How are blockchain, crypto-everything, and smart contracts shaping the practice of law? Chicago Kent College of Law hosted the Block(Legal)Tech conference in August to explore this question.
The first surprising takeaway: the auditorium was full of experienced professionals eager to learn more about this emerging tech—not just 2Ls and 3Ls.
Here were my biggest others.
With emerging tech, demand for legal expertise doesn’t wait around.
Engagement with cryptocurrency and blockchain means conflicts to address. There’s demand now for lawyers who not only have a grasp of how these technologies work, but how to apply the law to such disputes.
Attendee Lisa Braganca is a lawyer representing participants in the cryptocurrency space who are being investigated by the U.S. Securities and Exchange Commission (SEC).
“I try to stay on top of everything that is going on with blockchain—and that is quite a challenge given how quickly things are changing,” said Lisa, who’s a former SEC branch chief. She has written several articles on regulation of cryptocurrencies and digital tokens and attended the conference to stay plugged in to front-line innovators.
Looking ahead, building the legal talent pipeline is just as important as getting up to speed.
During his opening remarks, Dan Katz, professor of law at Chicago Kent and director of the school’s futuristic, interdisciplinary Law Lab, announced that the school launched their first blockchain course this year. It’s just one offering in the school’s Legal Innovation and Technology certificate program.
“Crypto is a broad horizon for new lawyers,” said Andrew Hinkes, general counsel for Athena Blockchain and adjunct professor at NYU School of Law and Stern Business School, while presenting at the conference. “It touches every part of a law firm. You have to understand anthropology, market theory, law. My advice to new lawyers on this tech? Read. Read. Read.”
Does existing law extend to these new inventions? There are different camps.
There have been ongoing battles over what level cryptocurrency rulemaking should happen (state or federal), what existing categories cryptocurrency should fall into (like securities or commodities), and thus which existing entities (the SEC, the U.S. Commodity Futures Trading Commission) should have a say.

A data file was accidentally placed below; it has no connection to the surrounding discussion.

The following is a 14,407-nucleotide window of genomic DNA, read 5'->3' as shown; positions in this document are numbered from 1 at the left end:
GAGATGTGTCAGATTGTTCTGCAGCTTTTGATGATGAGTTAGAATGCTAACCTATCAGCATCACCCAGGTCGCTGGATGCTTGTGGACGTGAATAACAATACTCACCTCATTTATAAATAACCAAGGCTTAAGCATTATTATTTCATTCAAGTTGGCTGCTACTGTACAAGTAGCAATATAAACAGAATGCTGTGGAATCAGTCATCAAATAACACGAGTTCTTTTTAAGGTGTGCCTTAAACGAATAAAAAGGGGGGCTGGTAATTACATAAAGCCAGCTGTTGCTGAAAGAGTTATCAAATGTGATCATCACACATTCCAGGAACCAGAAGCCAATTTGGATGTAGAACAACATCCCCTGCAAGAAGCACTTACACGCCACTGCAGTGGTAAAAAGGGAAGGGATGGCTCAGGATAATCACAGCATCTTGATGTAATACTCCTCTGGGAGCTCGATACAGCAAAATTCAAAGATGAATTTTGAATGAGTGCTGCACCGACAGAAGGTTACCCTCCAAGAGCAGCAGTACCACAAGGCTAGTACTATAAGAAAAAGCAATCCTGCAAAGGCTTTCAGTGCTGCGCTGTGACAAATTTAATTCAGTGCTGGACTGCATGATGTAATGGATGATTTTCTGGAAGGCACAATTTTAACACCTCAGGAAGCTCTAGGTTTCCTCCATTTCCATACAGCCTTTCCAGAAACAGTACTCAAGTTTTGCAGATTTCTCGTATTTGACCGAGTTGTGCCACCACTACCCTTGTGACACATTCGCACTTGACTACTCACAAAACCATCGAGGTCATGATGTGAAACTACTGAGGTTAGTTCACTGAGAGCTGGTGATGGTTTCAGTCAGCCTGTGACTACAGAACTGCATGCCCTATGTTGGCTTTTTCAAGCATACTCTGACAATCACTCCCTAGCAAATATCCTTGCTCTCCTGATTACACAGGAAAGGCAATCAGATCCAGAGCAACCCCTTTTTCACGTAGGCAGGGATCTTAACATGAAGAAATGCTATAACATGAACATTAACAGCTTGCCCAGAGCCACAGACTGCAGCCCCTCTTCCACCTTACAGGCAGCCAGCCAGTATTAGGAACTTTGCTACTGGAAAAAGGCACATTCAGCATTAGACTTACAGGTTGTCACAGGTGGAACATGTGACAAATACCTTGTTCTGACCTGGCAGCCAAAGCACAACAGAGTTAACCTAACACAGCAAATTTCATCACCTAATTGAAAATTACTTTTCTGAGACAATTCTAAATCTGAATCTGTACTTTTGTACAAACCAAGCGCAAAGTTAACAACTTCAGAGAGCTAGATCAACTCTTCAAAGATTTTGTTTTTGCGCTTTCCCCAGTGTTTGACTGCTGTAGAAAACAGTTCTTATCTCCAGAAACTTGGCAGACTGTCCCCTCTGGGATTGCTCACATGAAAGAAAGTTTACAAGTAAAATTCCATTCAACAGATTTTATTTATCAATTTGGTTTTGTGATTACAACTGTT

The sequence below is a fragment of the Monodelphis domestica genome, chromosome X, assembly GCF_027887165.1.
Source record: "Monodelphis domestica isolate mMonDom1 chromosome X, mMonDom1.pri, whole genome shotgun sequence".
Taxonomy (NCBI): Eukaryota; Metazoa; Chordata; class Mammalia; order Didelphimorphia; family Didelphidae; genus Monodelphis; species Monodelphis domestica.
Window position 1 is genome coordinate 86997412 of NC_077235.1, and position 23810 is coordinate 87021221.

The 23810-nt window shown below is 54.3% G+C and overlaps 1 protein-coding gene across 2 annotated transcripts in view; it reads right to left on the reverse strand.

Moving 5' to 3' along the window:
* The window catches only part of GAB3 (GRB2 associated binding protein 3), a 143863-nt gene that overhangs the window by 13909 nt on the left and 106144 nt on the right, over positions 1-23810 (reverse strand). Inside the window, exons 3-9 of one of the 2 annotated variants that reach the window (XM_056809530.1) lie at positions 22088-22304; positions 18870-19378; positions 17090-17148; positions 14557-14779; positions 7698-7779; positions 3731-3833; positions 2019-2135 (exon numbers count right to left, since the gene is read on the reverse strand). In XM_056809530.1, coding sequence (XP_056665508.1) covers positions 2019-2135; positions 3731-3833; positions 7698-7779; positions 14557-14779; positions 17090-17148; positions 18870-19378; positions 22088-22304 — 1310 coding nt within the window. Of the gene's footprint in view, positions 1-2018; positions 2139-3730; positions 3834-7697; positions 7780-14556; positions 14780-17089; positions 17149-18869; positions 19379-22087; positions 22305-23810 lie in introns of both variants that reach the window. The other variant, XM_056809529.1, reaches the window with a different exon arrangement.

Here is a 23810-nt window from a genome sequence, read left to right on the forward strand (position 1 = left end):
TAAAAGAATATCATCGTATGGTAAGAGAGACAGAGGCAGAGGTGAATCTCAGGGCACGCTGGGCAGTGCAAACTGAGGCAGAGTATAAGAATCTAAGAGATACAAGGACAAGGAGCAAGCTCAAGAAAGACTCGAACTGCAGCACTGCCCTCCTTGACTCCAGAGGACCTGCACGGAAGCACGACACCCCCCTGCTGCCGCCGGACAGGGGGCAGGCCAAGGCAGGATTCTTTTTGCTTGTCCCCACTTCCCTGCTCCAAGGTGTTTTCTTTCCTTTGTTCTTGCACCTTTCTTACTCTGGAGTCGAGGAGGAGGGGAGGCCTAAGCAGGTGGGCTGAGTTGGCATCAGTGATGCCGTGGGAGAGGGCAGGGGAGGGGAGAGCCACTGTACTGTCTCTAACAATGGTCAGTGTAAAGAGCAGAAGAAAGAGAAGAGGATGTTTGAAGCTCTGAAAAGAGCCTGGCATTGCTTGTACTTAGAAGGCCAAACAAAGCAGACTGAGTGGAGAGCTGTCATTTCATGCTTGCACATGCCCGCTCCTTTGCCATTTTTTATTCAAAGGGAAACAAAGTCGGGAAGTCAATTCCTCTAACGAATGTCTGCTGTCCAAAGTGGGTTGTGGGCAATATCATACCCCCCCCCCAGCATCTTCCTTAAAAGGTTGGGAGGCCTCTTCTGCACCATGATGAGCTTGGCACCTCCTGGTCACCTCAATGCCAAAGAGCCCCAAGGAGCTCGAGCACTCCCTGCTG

John Roth, chief compliance officer of the Bittrex exchange, pointed out that we apply a 1946 Supreme Court case to digital assets. It’s a difficult gap to bridge.
“How do you regulate an emerging technology, like cryptocurrency, that changes month to month?” John asked.
On the other hand, some experts argue that our legal system has adjusted to innovation in the past; this is no different.
Stephen Palley, partner at Anderson Kill, suggested during one session (entitled “Blockchain and the Legal Profession: The Role of Crypto Counsel”) that “crypto conundrums” call for common sense. And as with any other type of matter, lawyers still start by asking who-what-where-when-why-how questions.
What all seemed to agree on is that lawyers play a critical role in how these emerging technologies are woven into society—especially where ethics are concerned.
“Lawyers’ actions can have systemic effects,” said Angela Walch, associate professor at Saint Mary’s University of Law and another presenter in the “Crypto Counsel” session. “Sometimes lawyers have to be the ones to tell the hard truths.”
Trust is a hot commodity and patent trolls are a shared foe.
Trust is a key ingredient in leveraging blockchain and establishing authentic identity on the internet.
“Data is the new oil and intelligent information is the new currency,” said Wulf Kaal, professor at the University of St. Thomas School of Law, who spoke on crypto infrastructure. “The problem now is trust.”
Trust—among companies—is also the crux for solving another budding need for startups and innovating companies: protection against patent trolls.
Patent assertion entities (also known as “trolls”) are defined as firms that, rather than creating anything, make more than 50 percent of their gross revenue from patent assertion—gaining control of a patent and suing other companies for infringement.
“Trolls file 2,000 new lawsuits each year at a cost of $29 billion,” said Ken Seddon, executive director of the nonprofit LOT Network, offering attendees a first-hand perspective from the crypto industry. “Companies [rather than individuals] account for 81 percent of the patents that trolls get their hands on. Companies have a responsibility to protect their patents.”
Companies large and small are banding together against trolls via membership in organizations like the LOT Network to protect their patents. In the event that a patent falls into a troll’s hands, every member of the network receives a license to that patent for its life, immunizing the community against a troll’s lawsuit.
Block(Legal)Tech was refreshing on multiple levels. Thanks to industry sponsors, attendance was free for many. The speakers—from educators to company heads to regulators and recognized skeptics—represented a clear diversity of opinion on the issues. I also appreciated a solid showing of women experts overall.
The forum may have raised more big questions than it answered (Whose job is it to build trust on the internet? Government? Business? And how do we encourage innovation while protecting the consumer?) But with Gartner estimating that blockchain business value is expected to hit $3.1 trillion by 2030, what’s critical is that these conversations are happening—especially that they’re happening in institutions for legal education—and include a range of voices.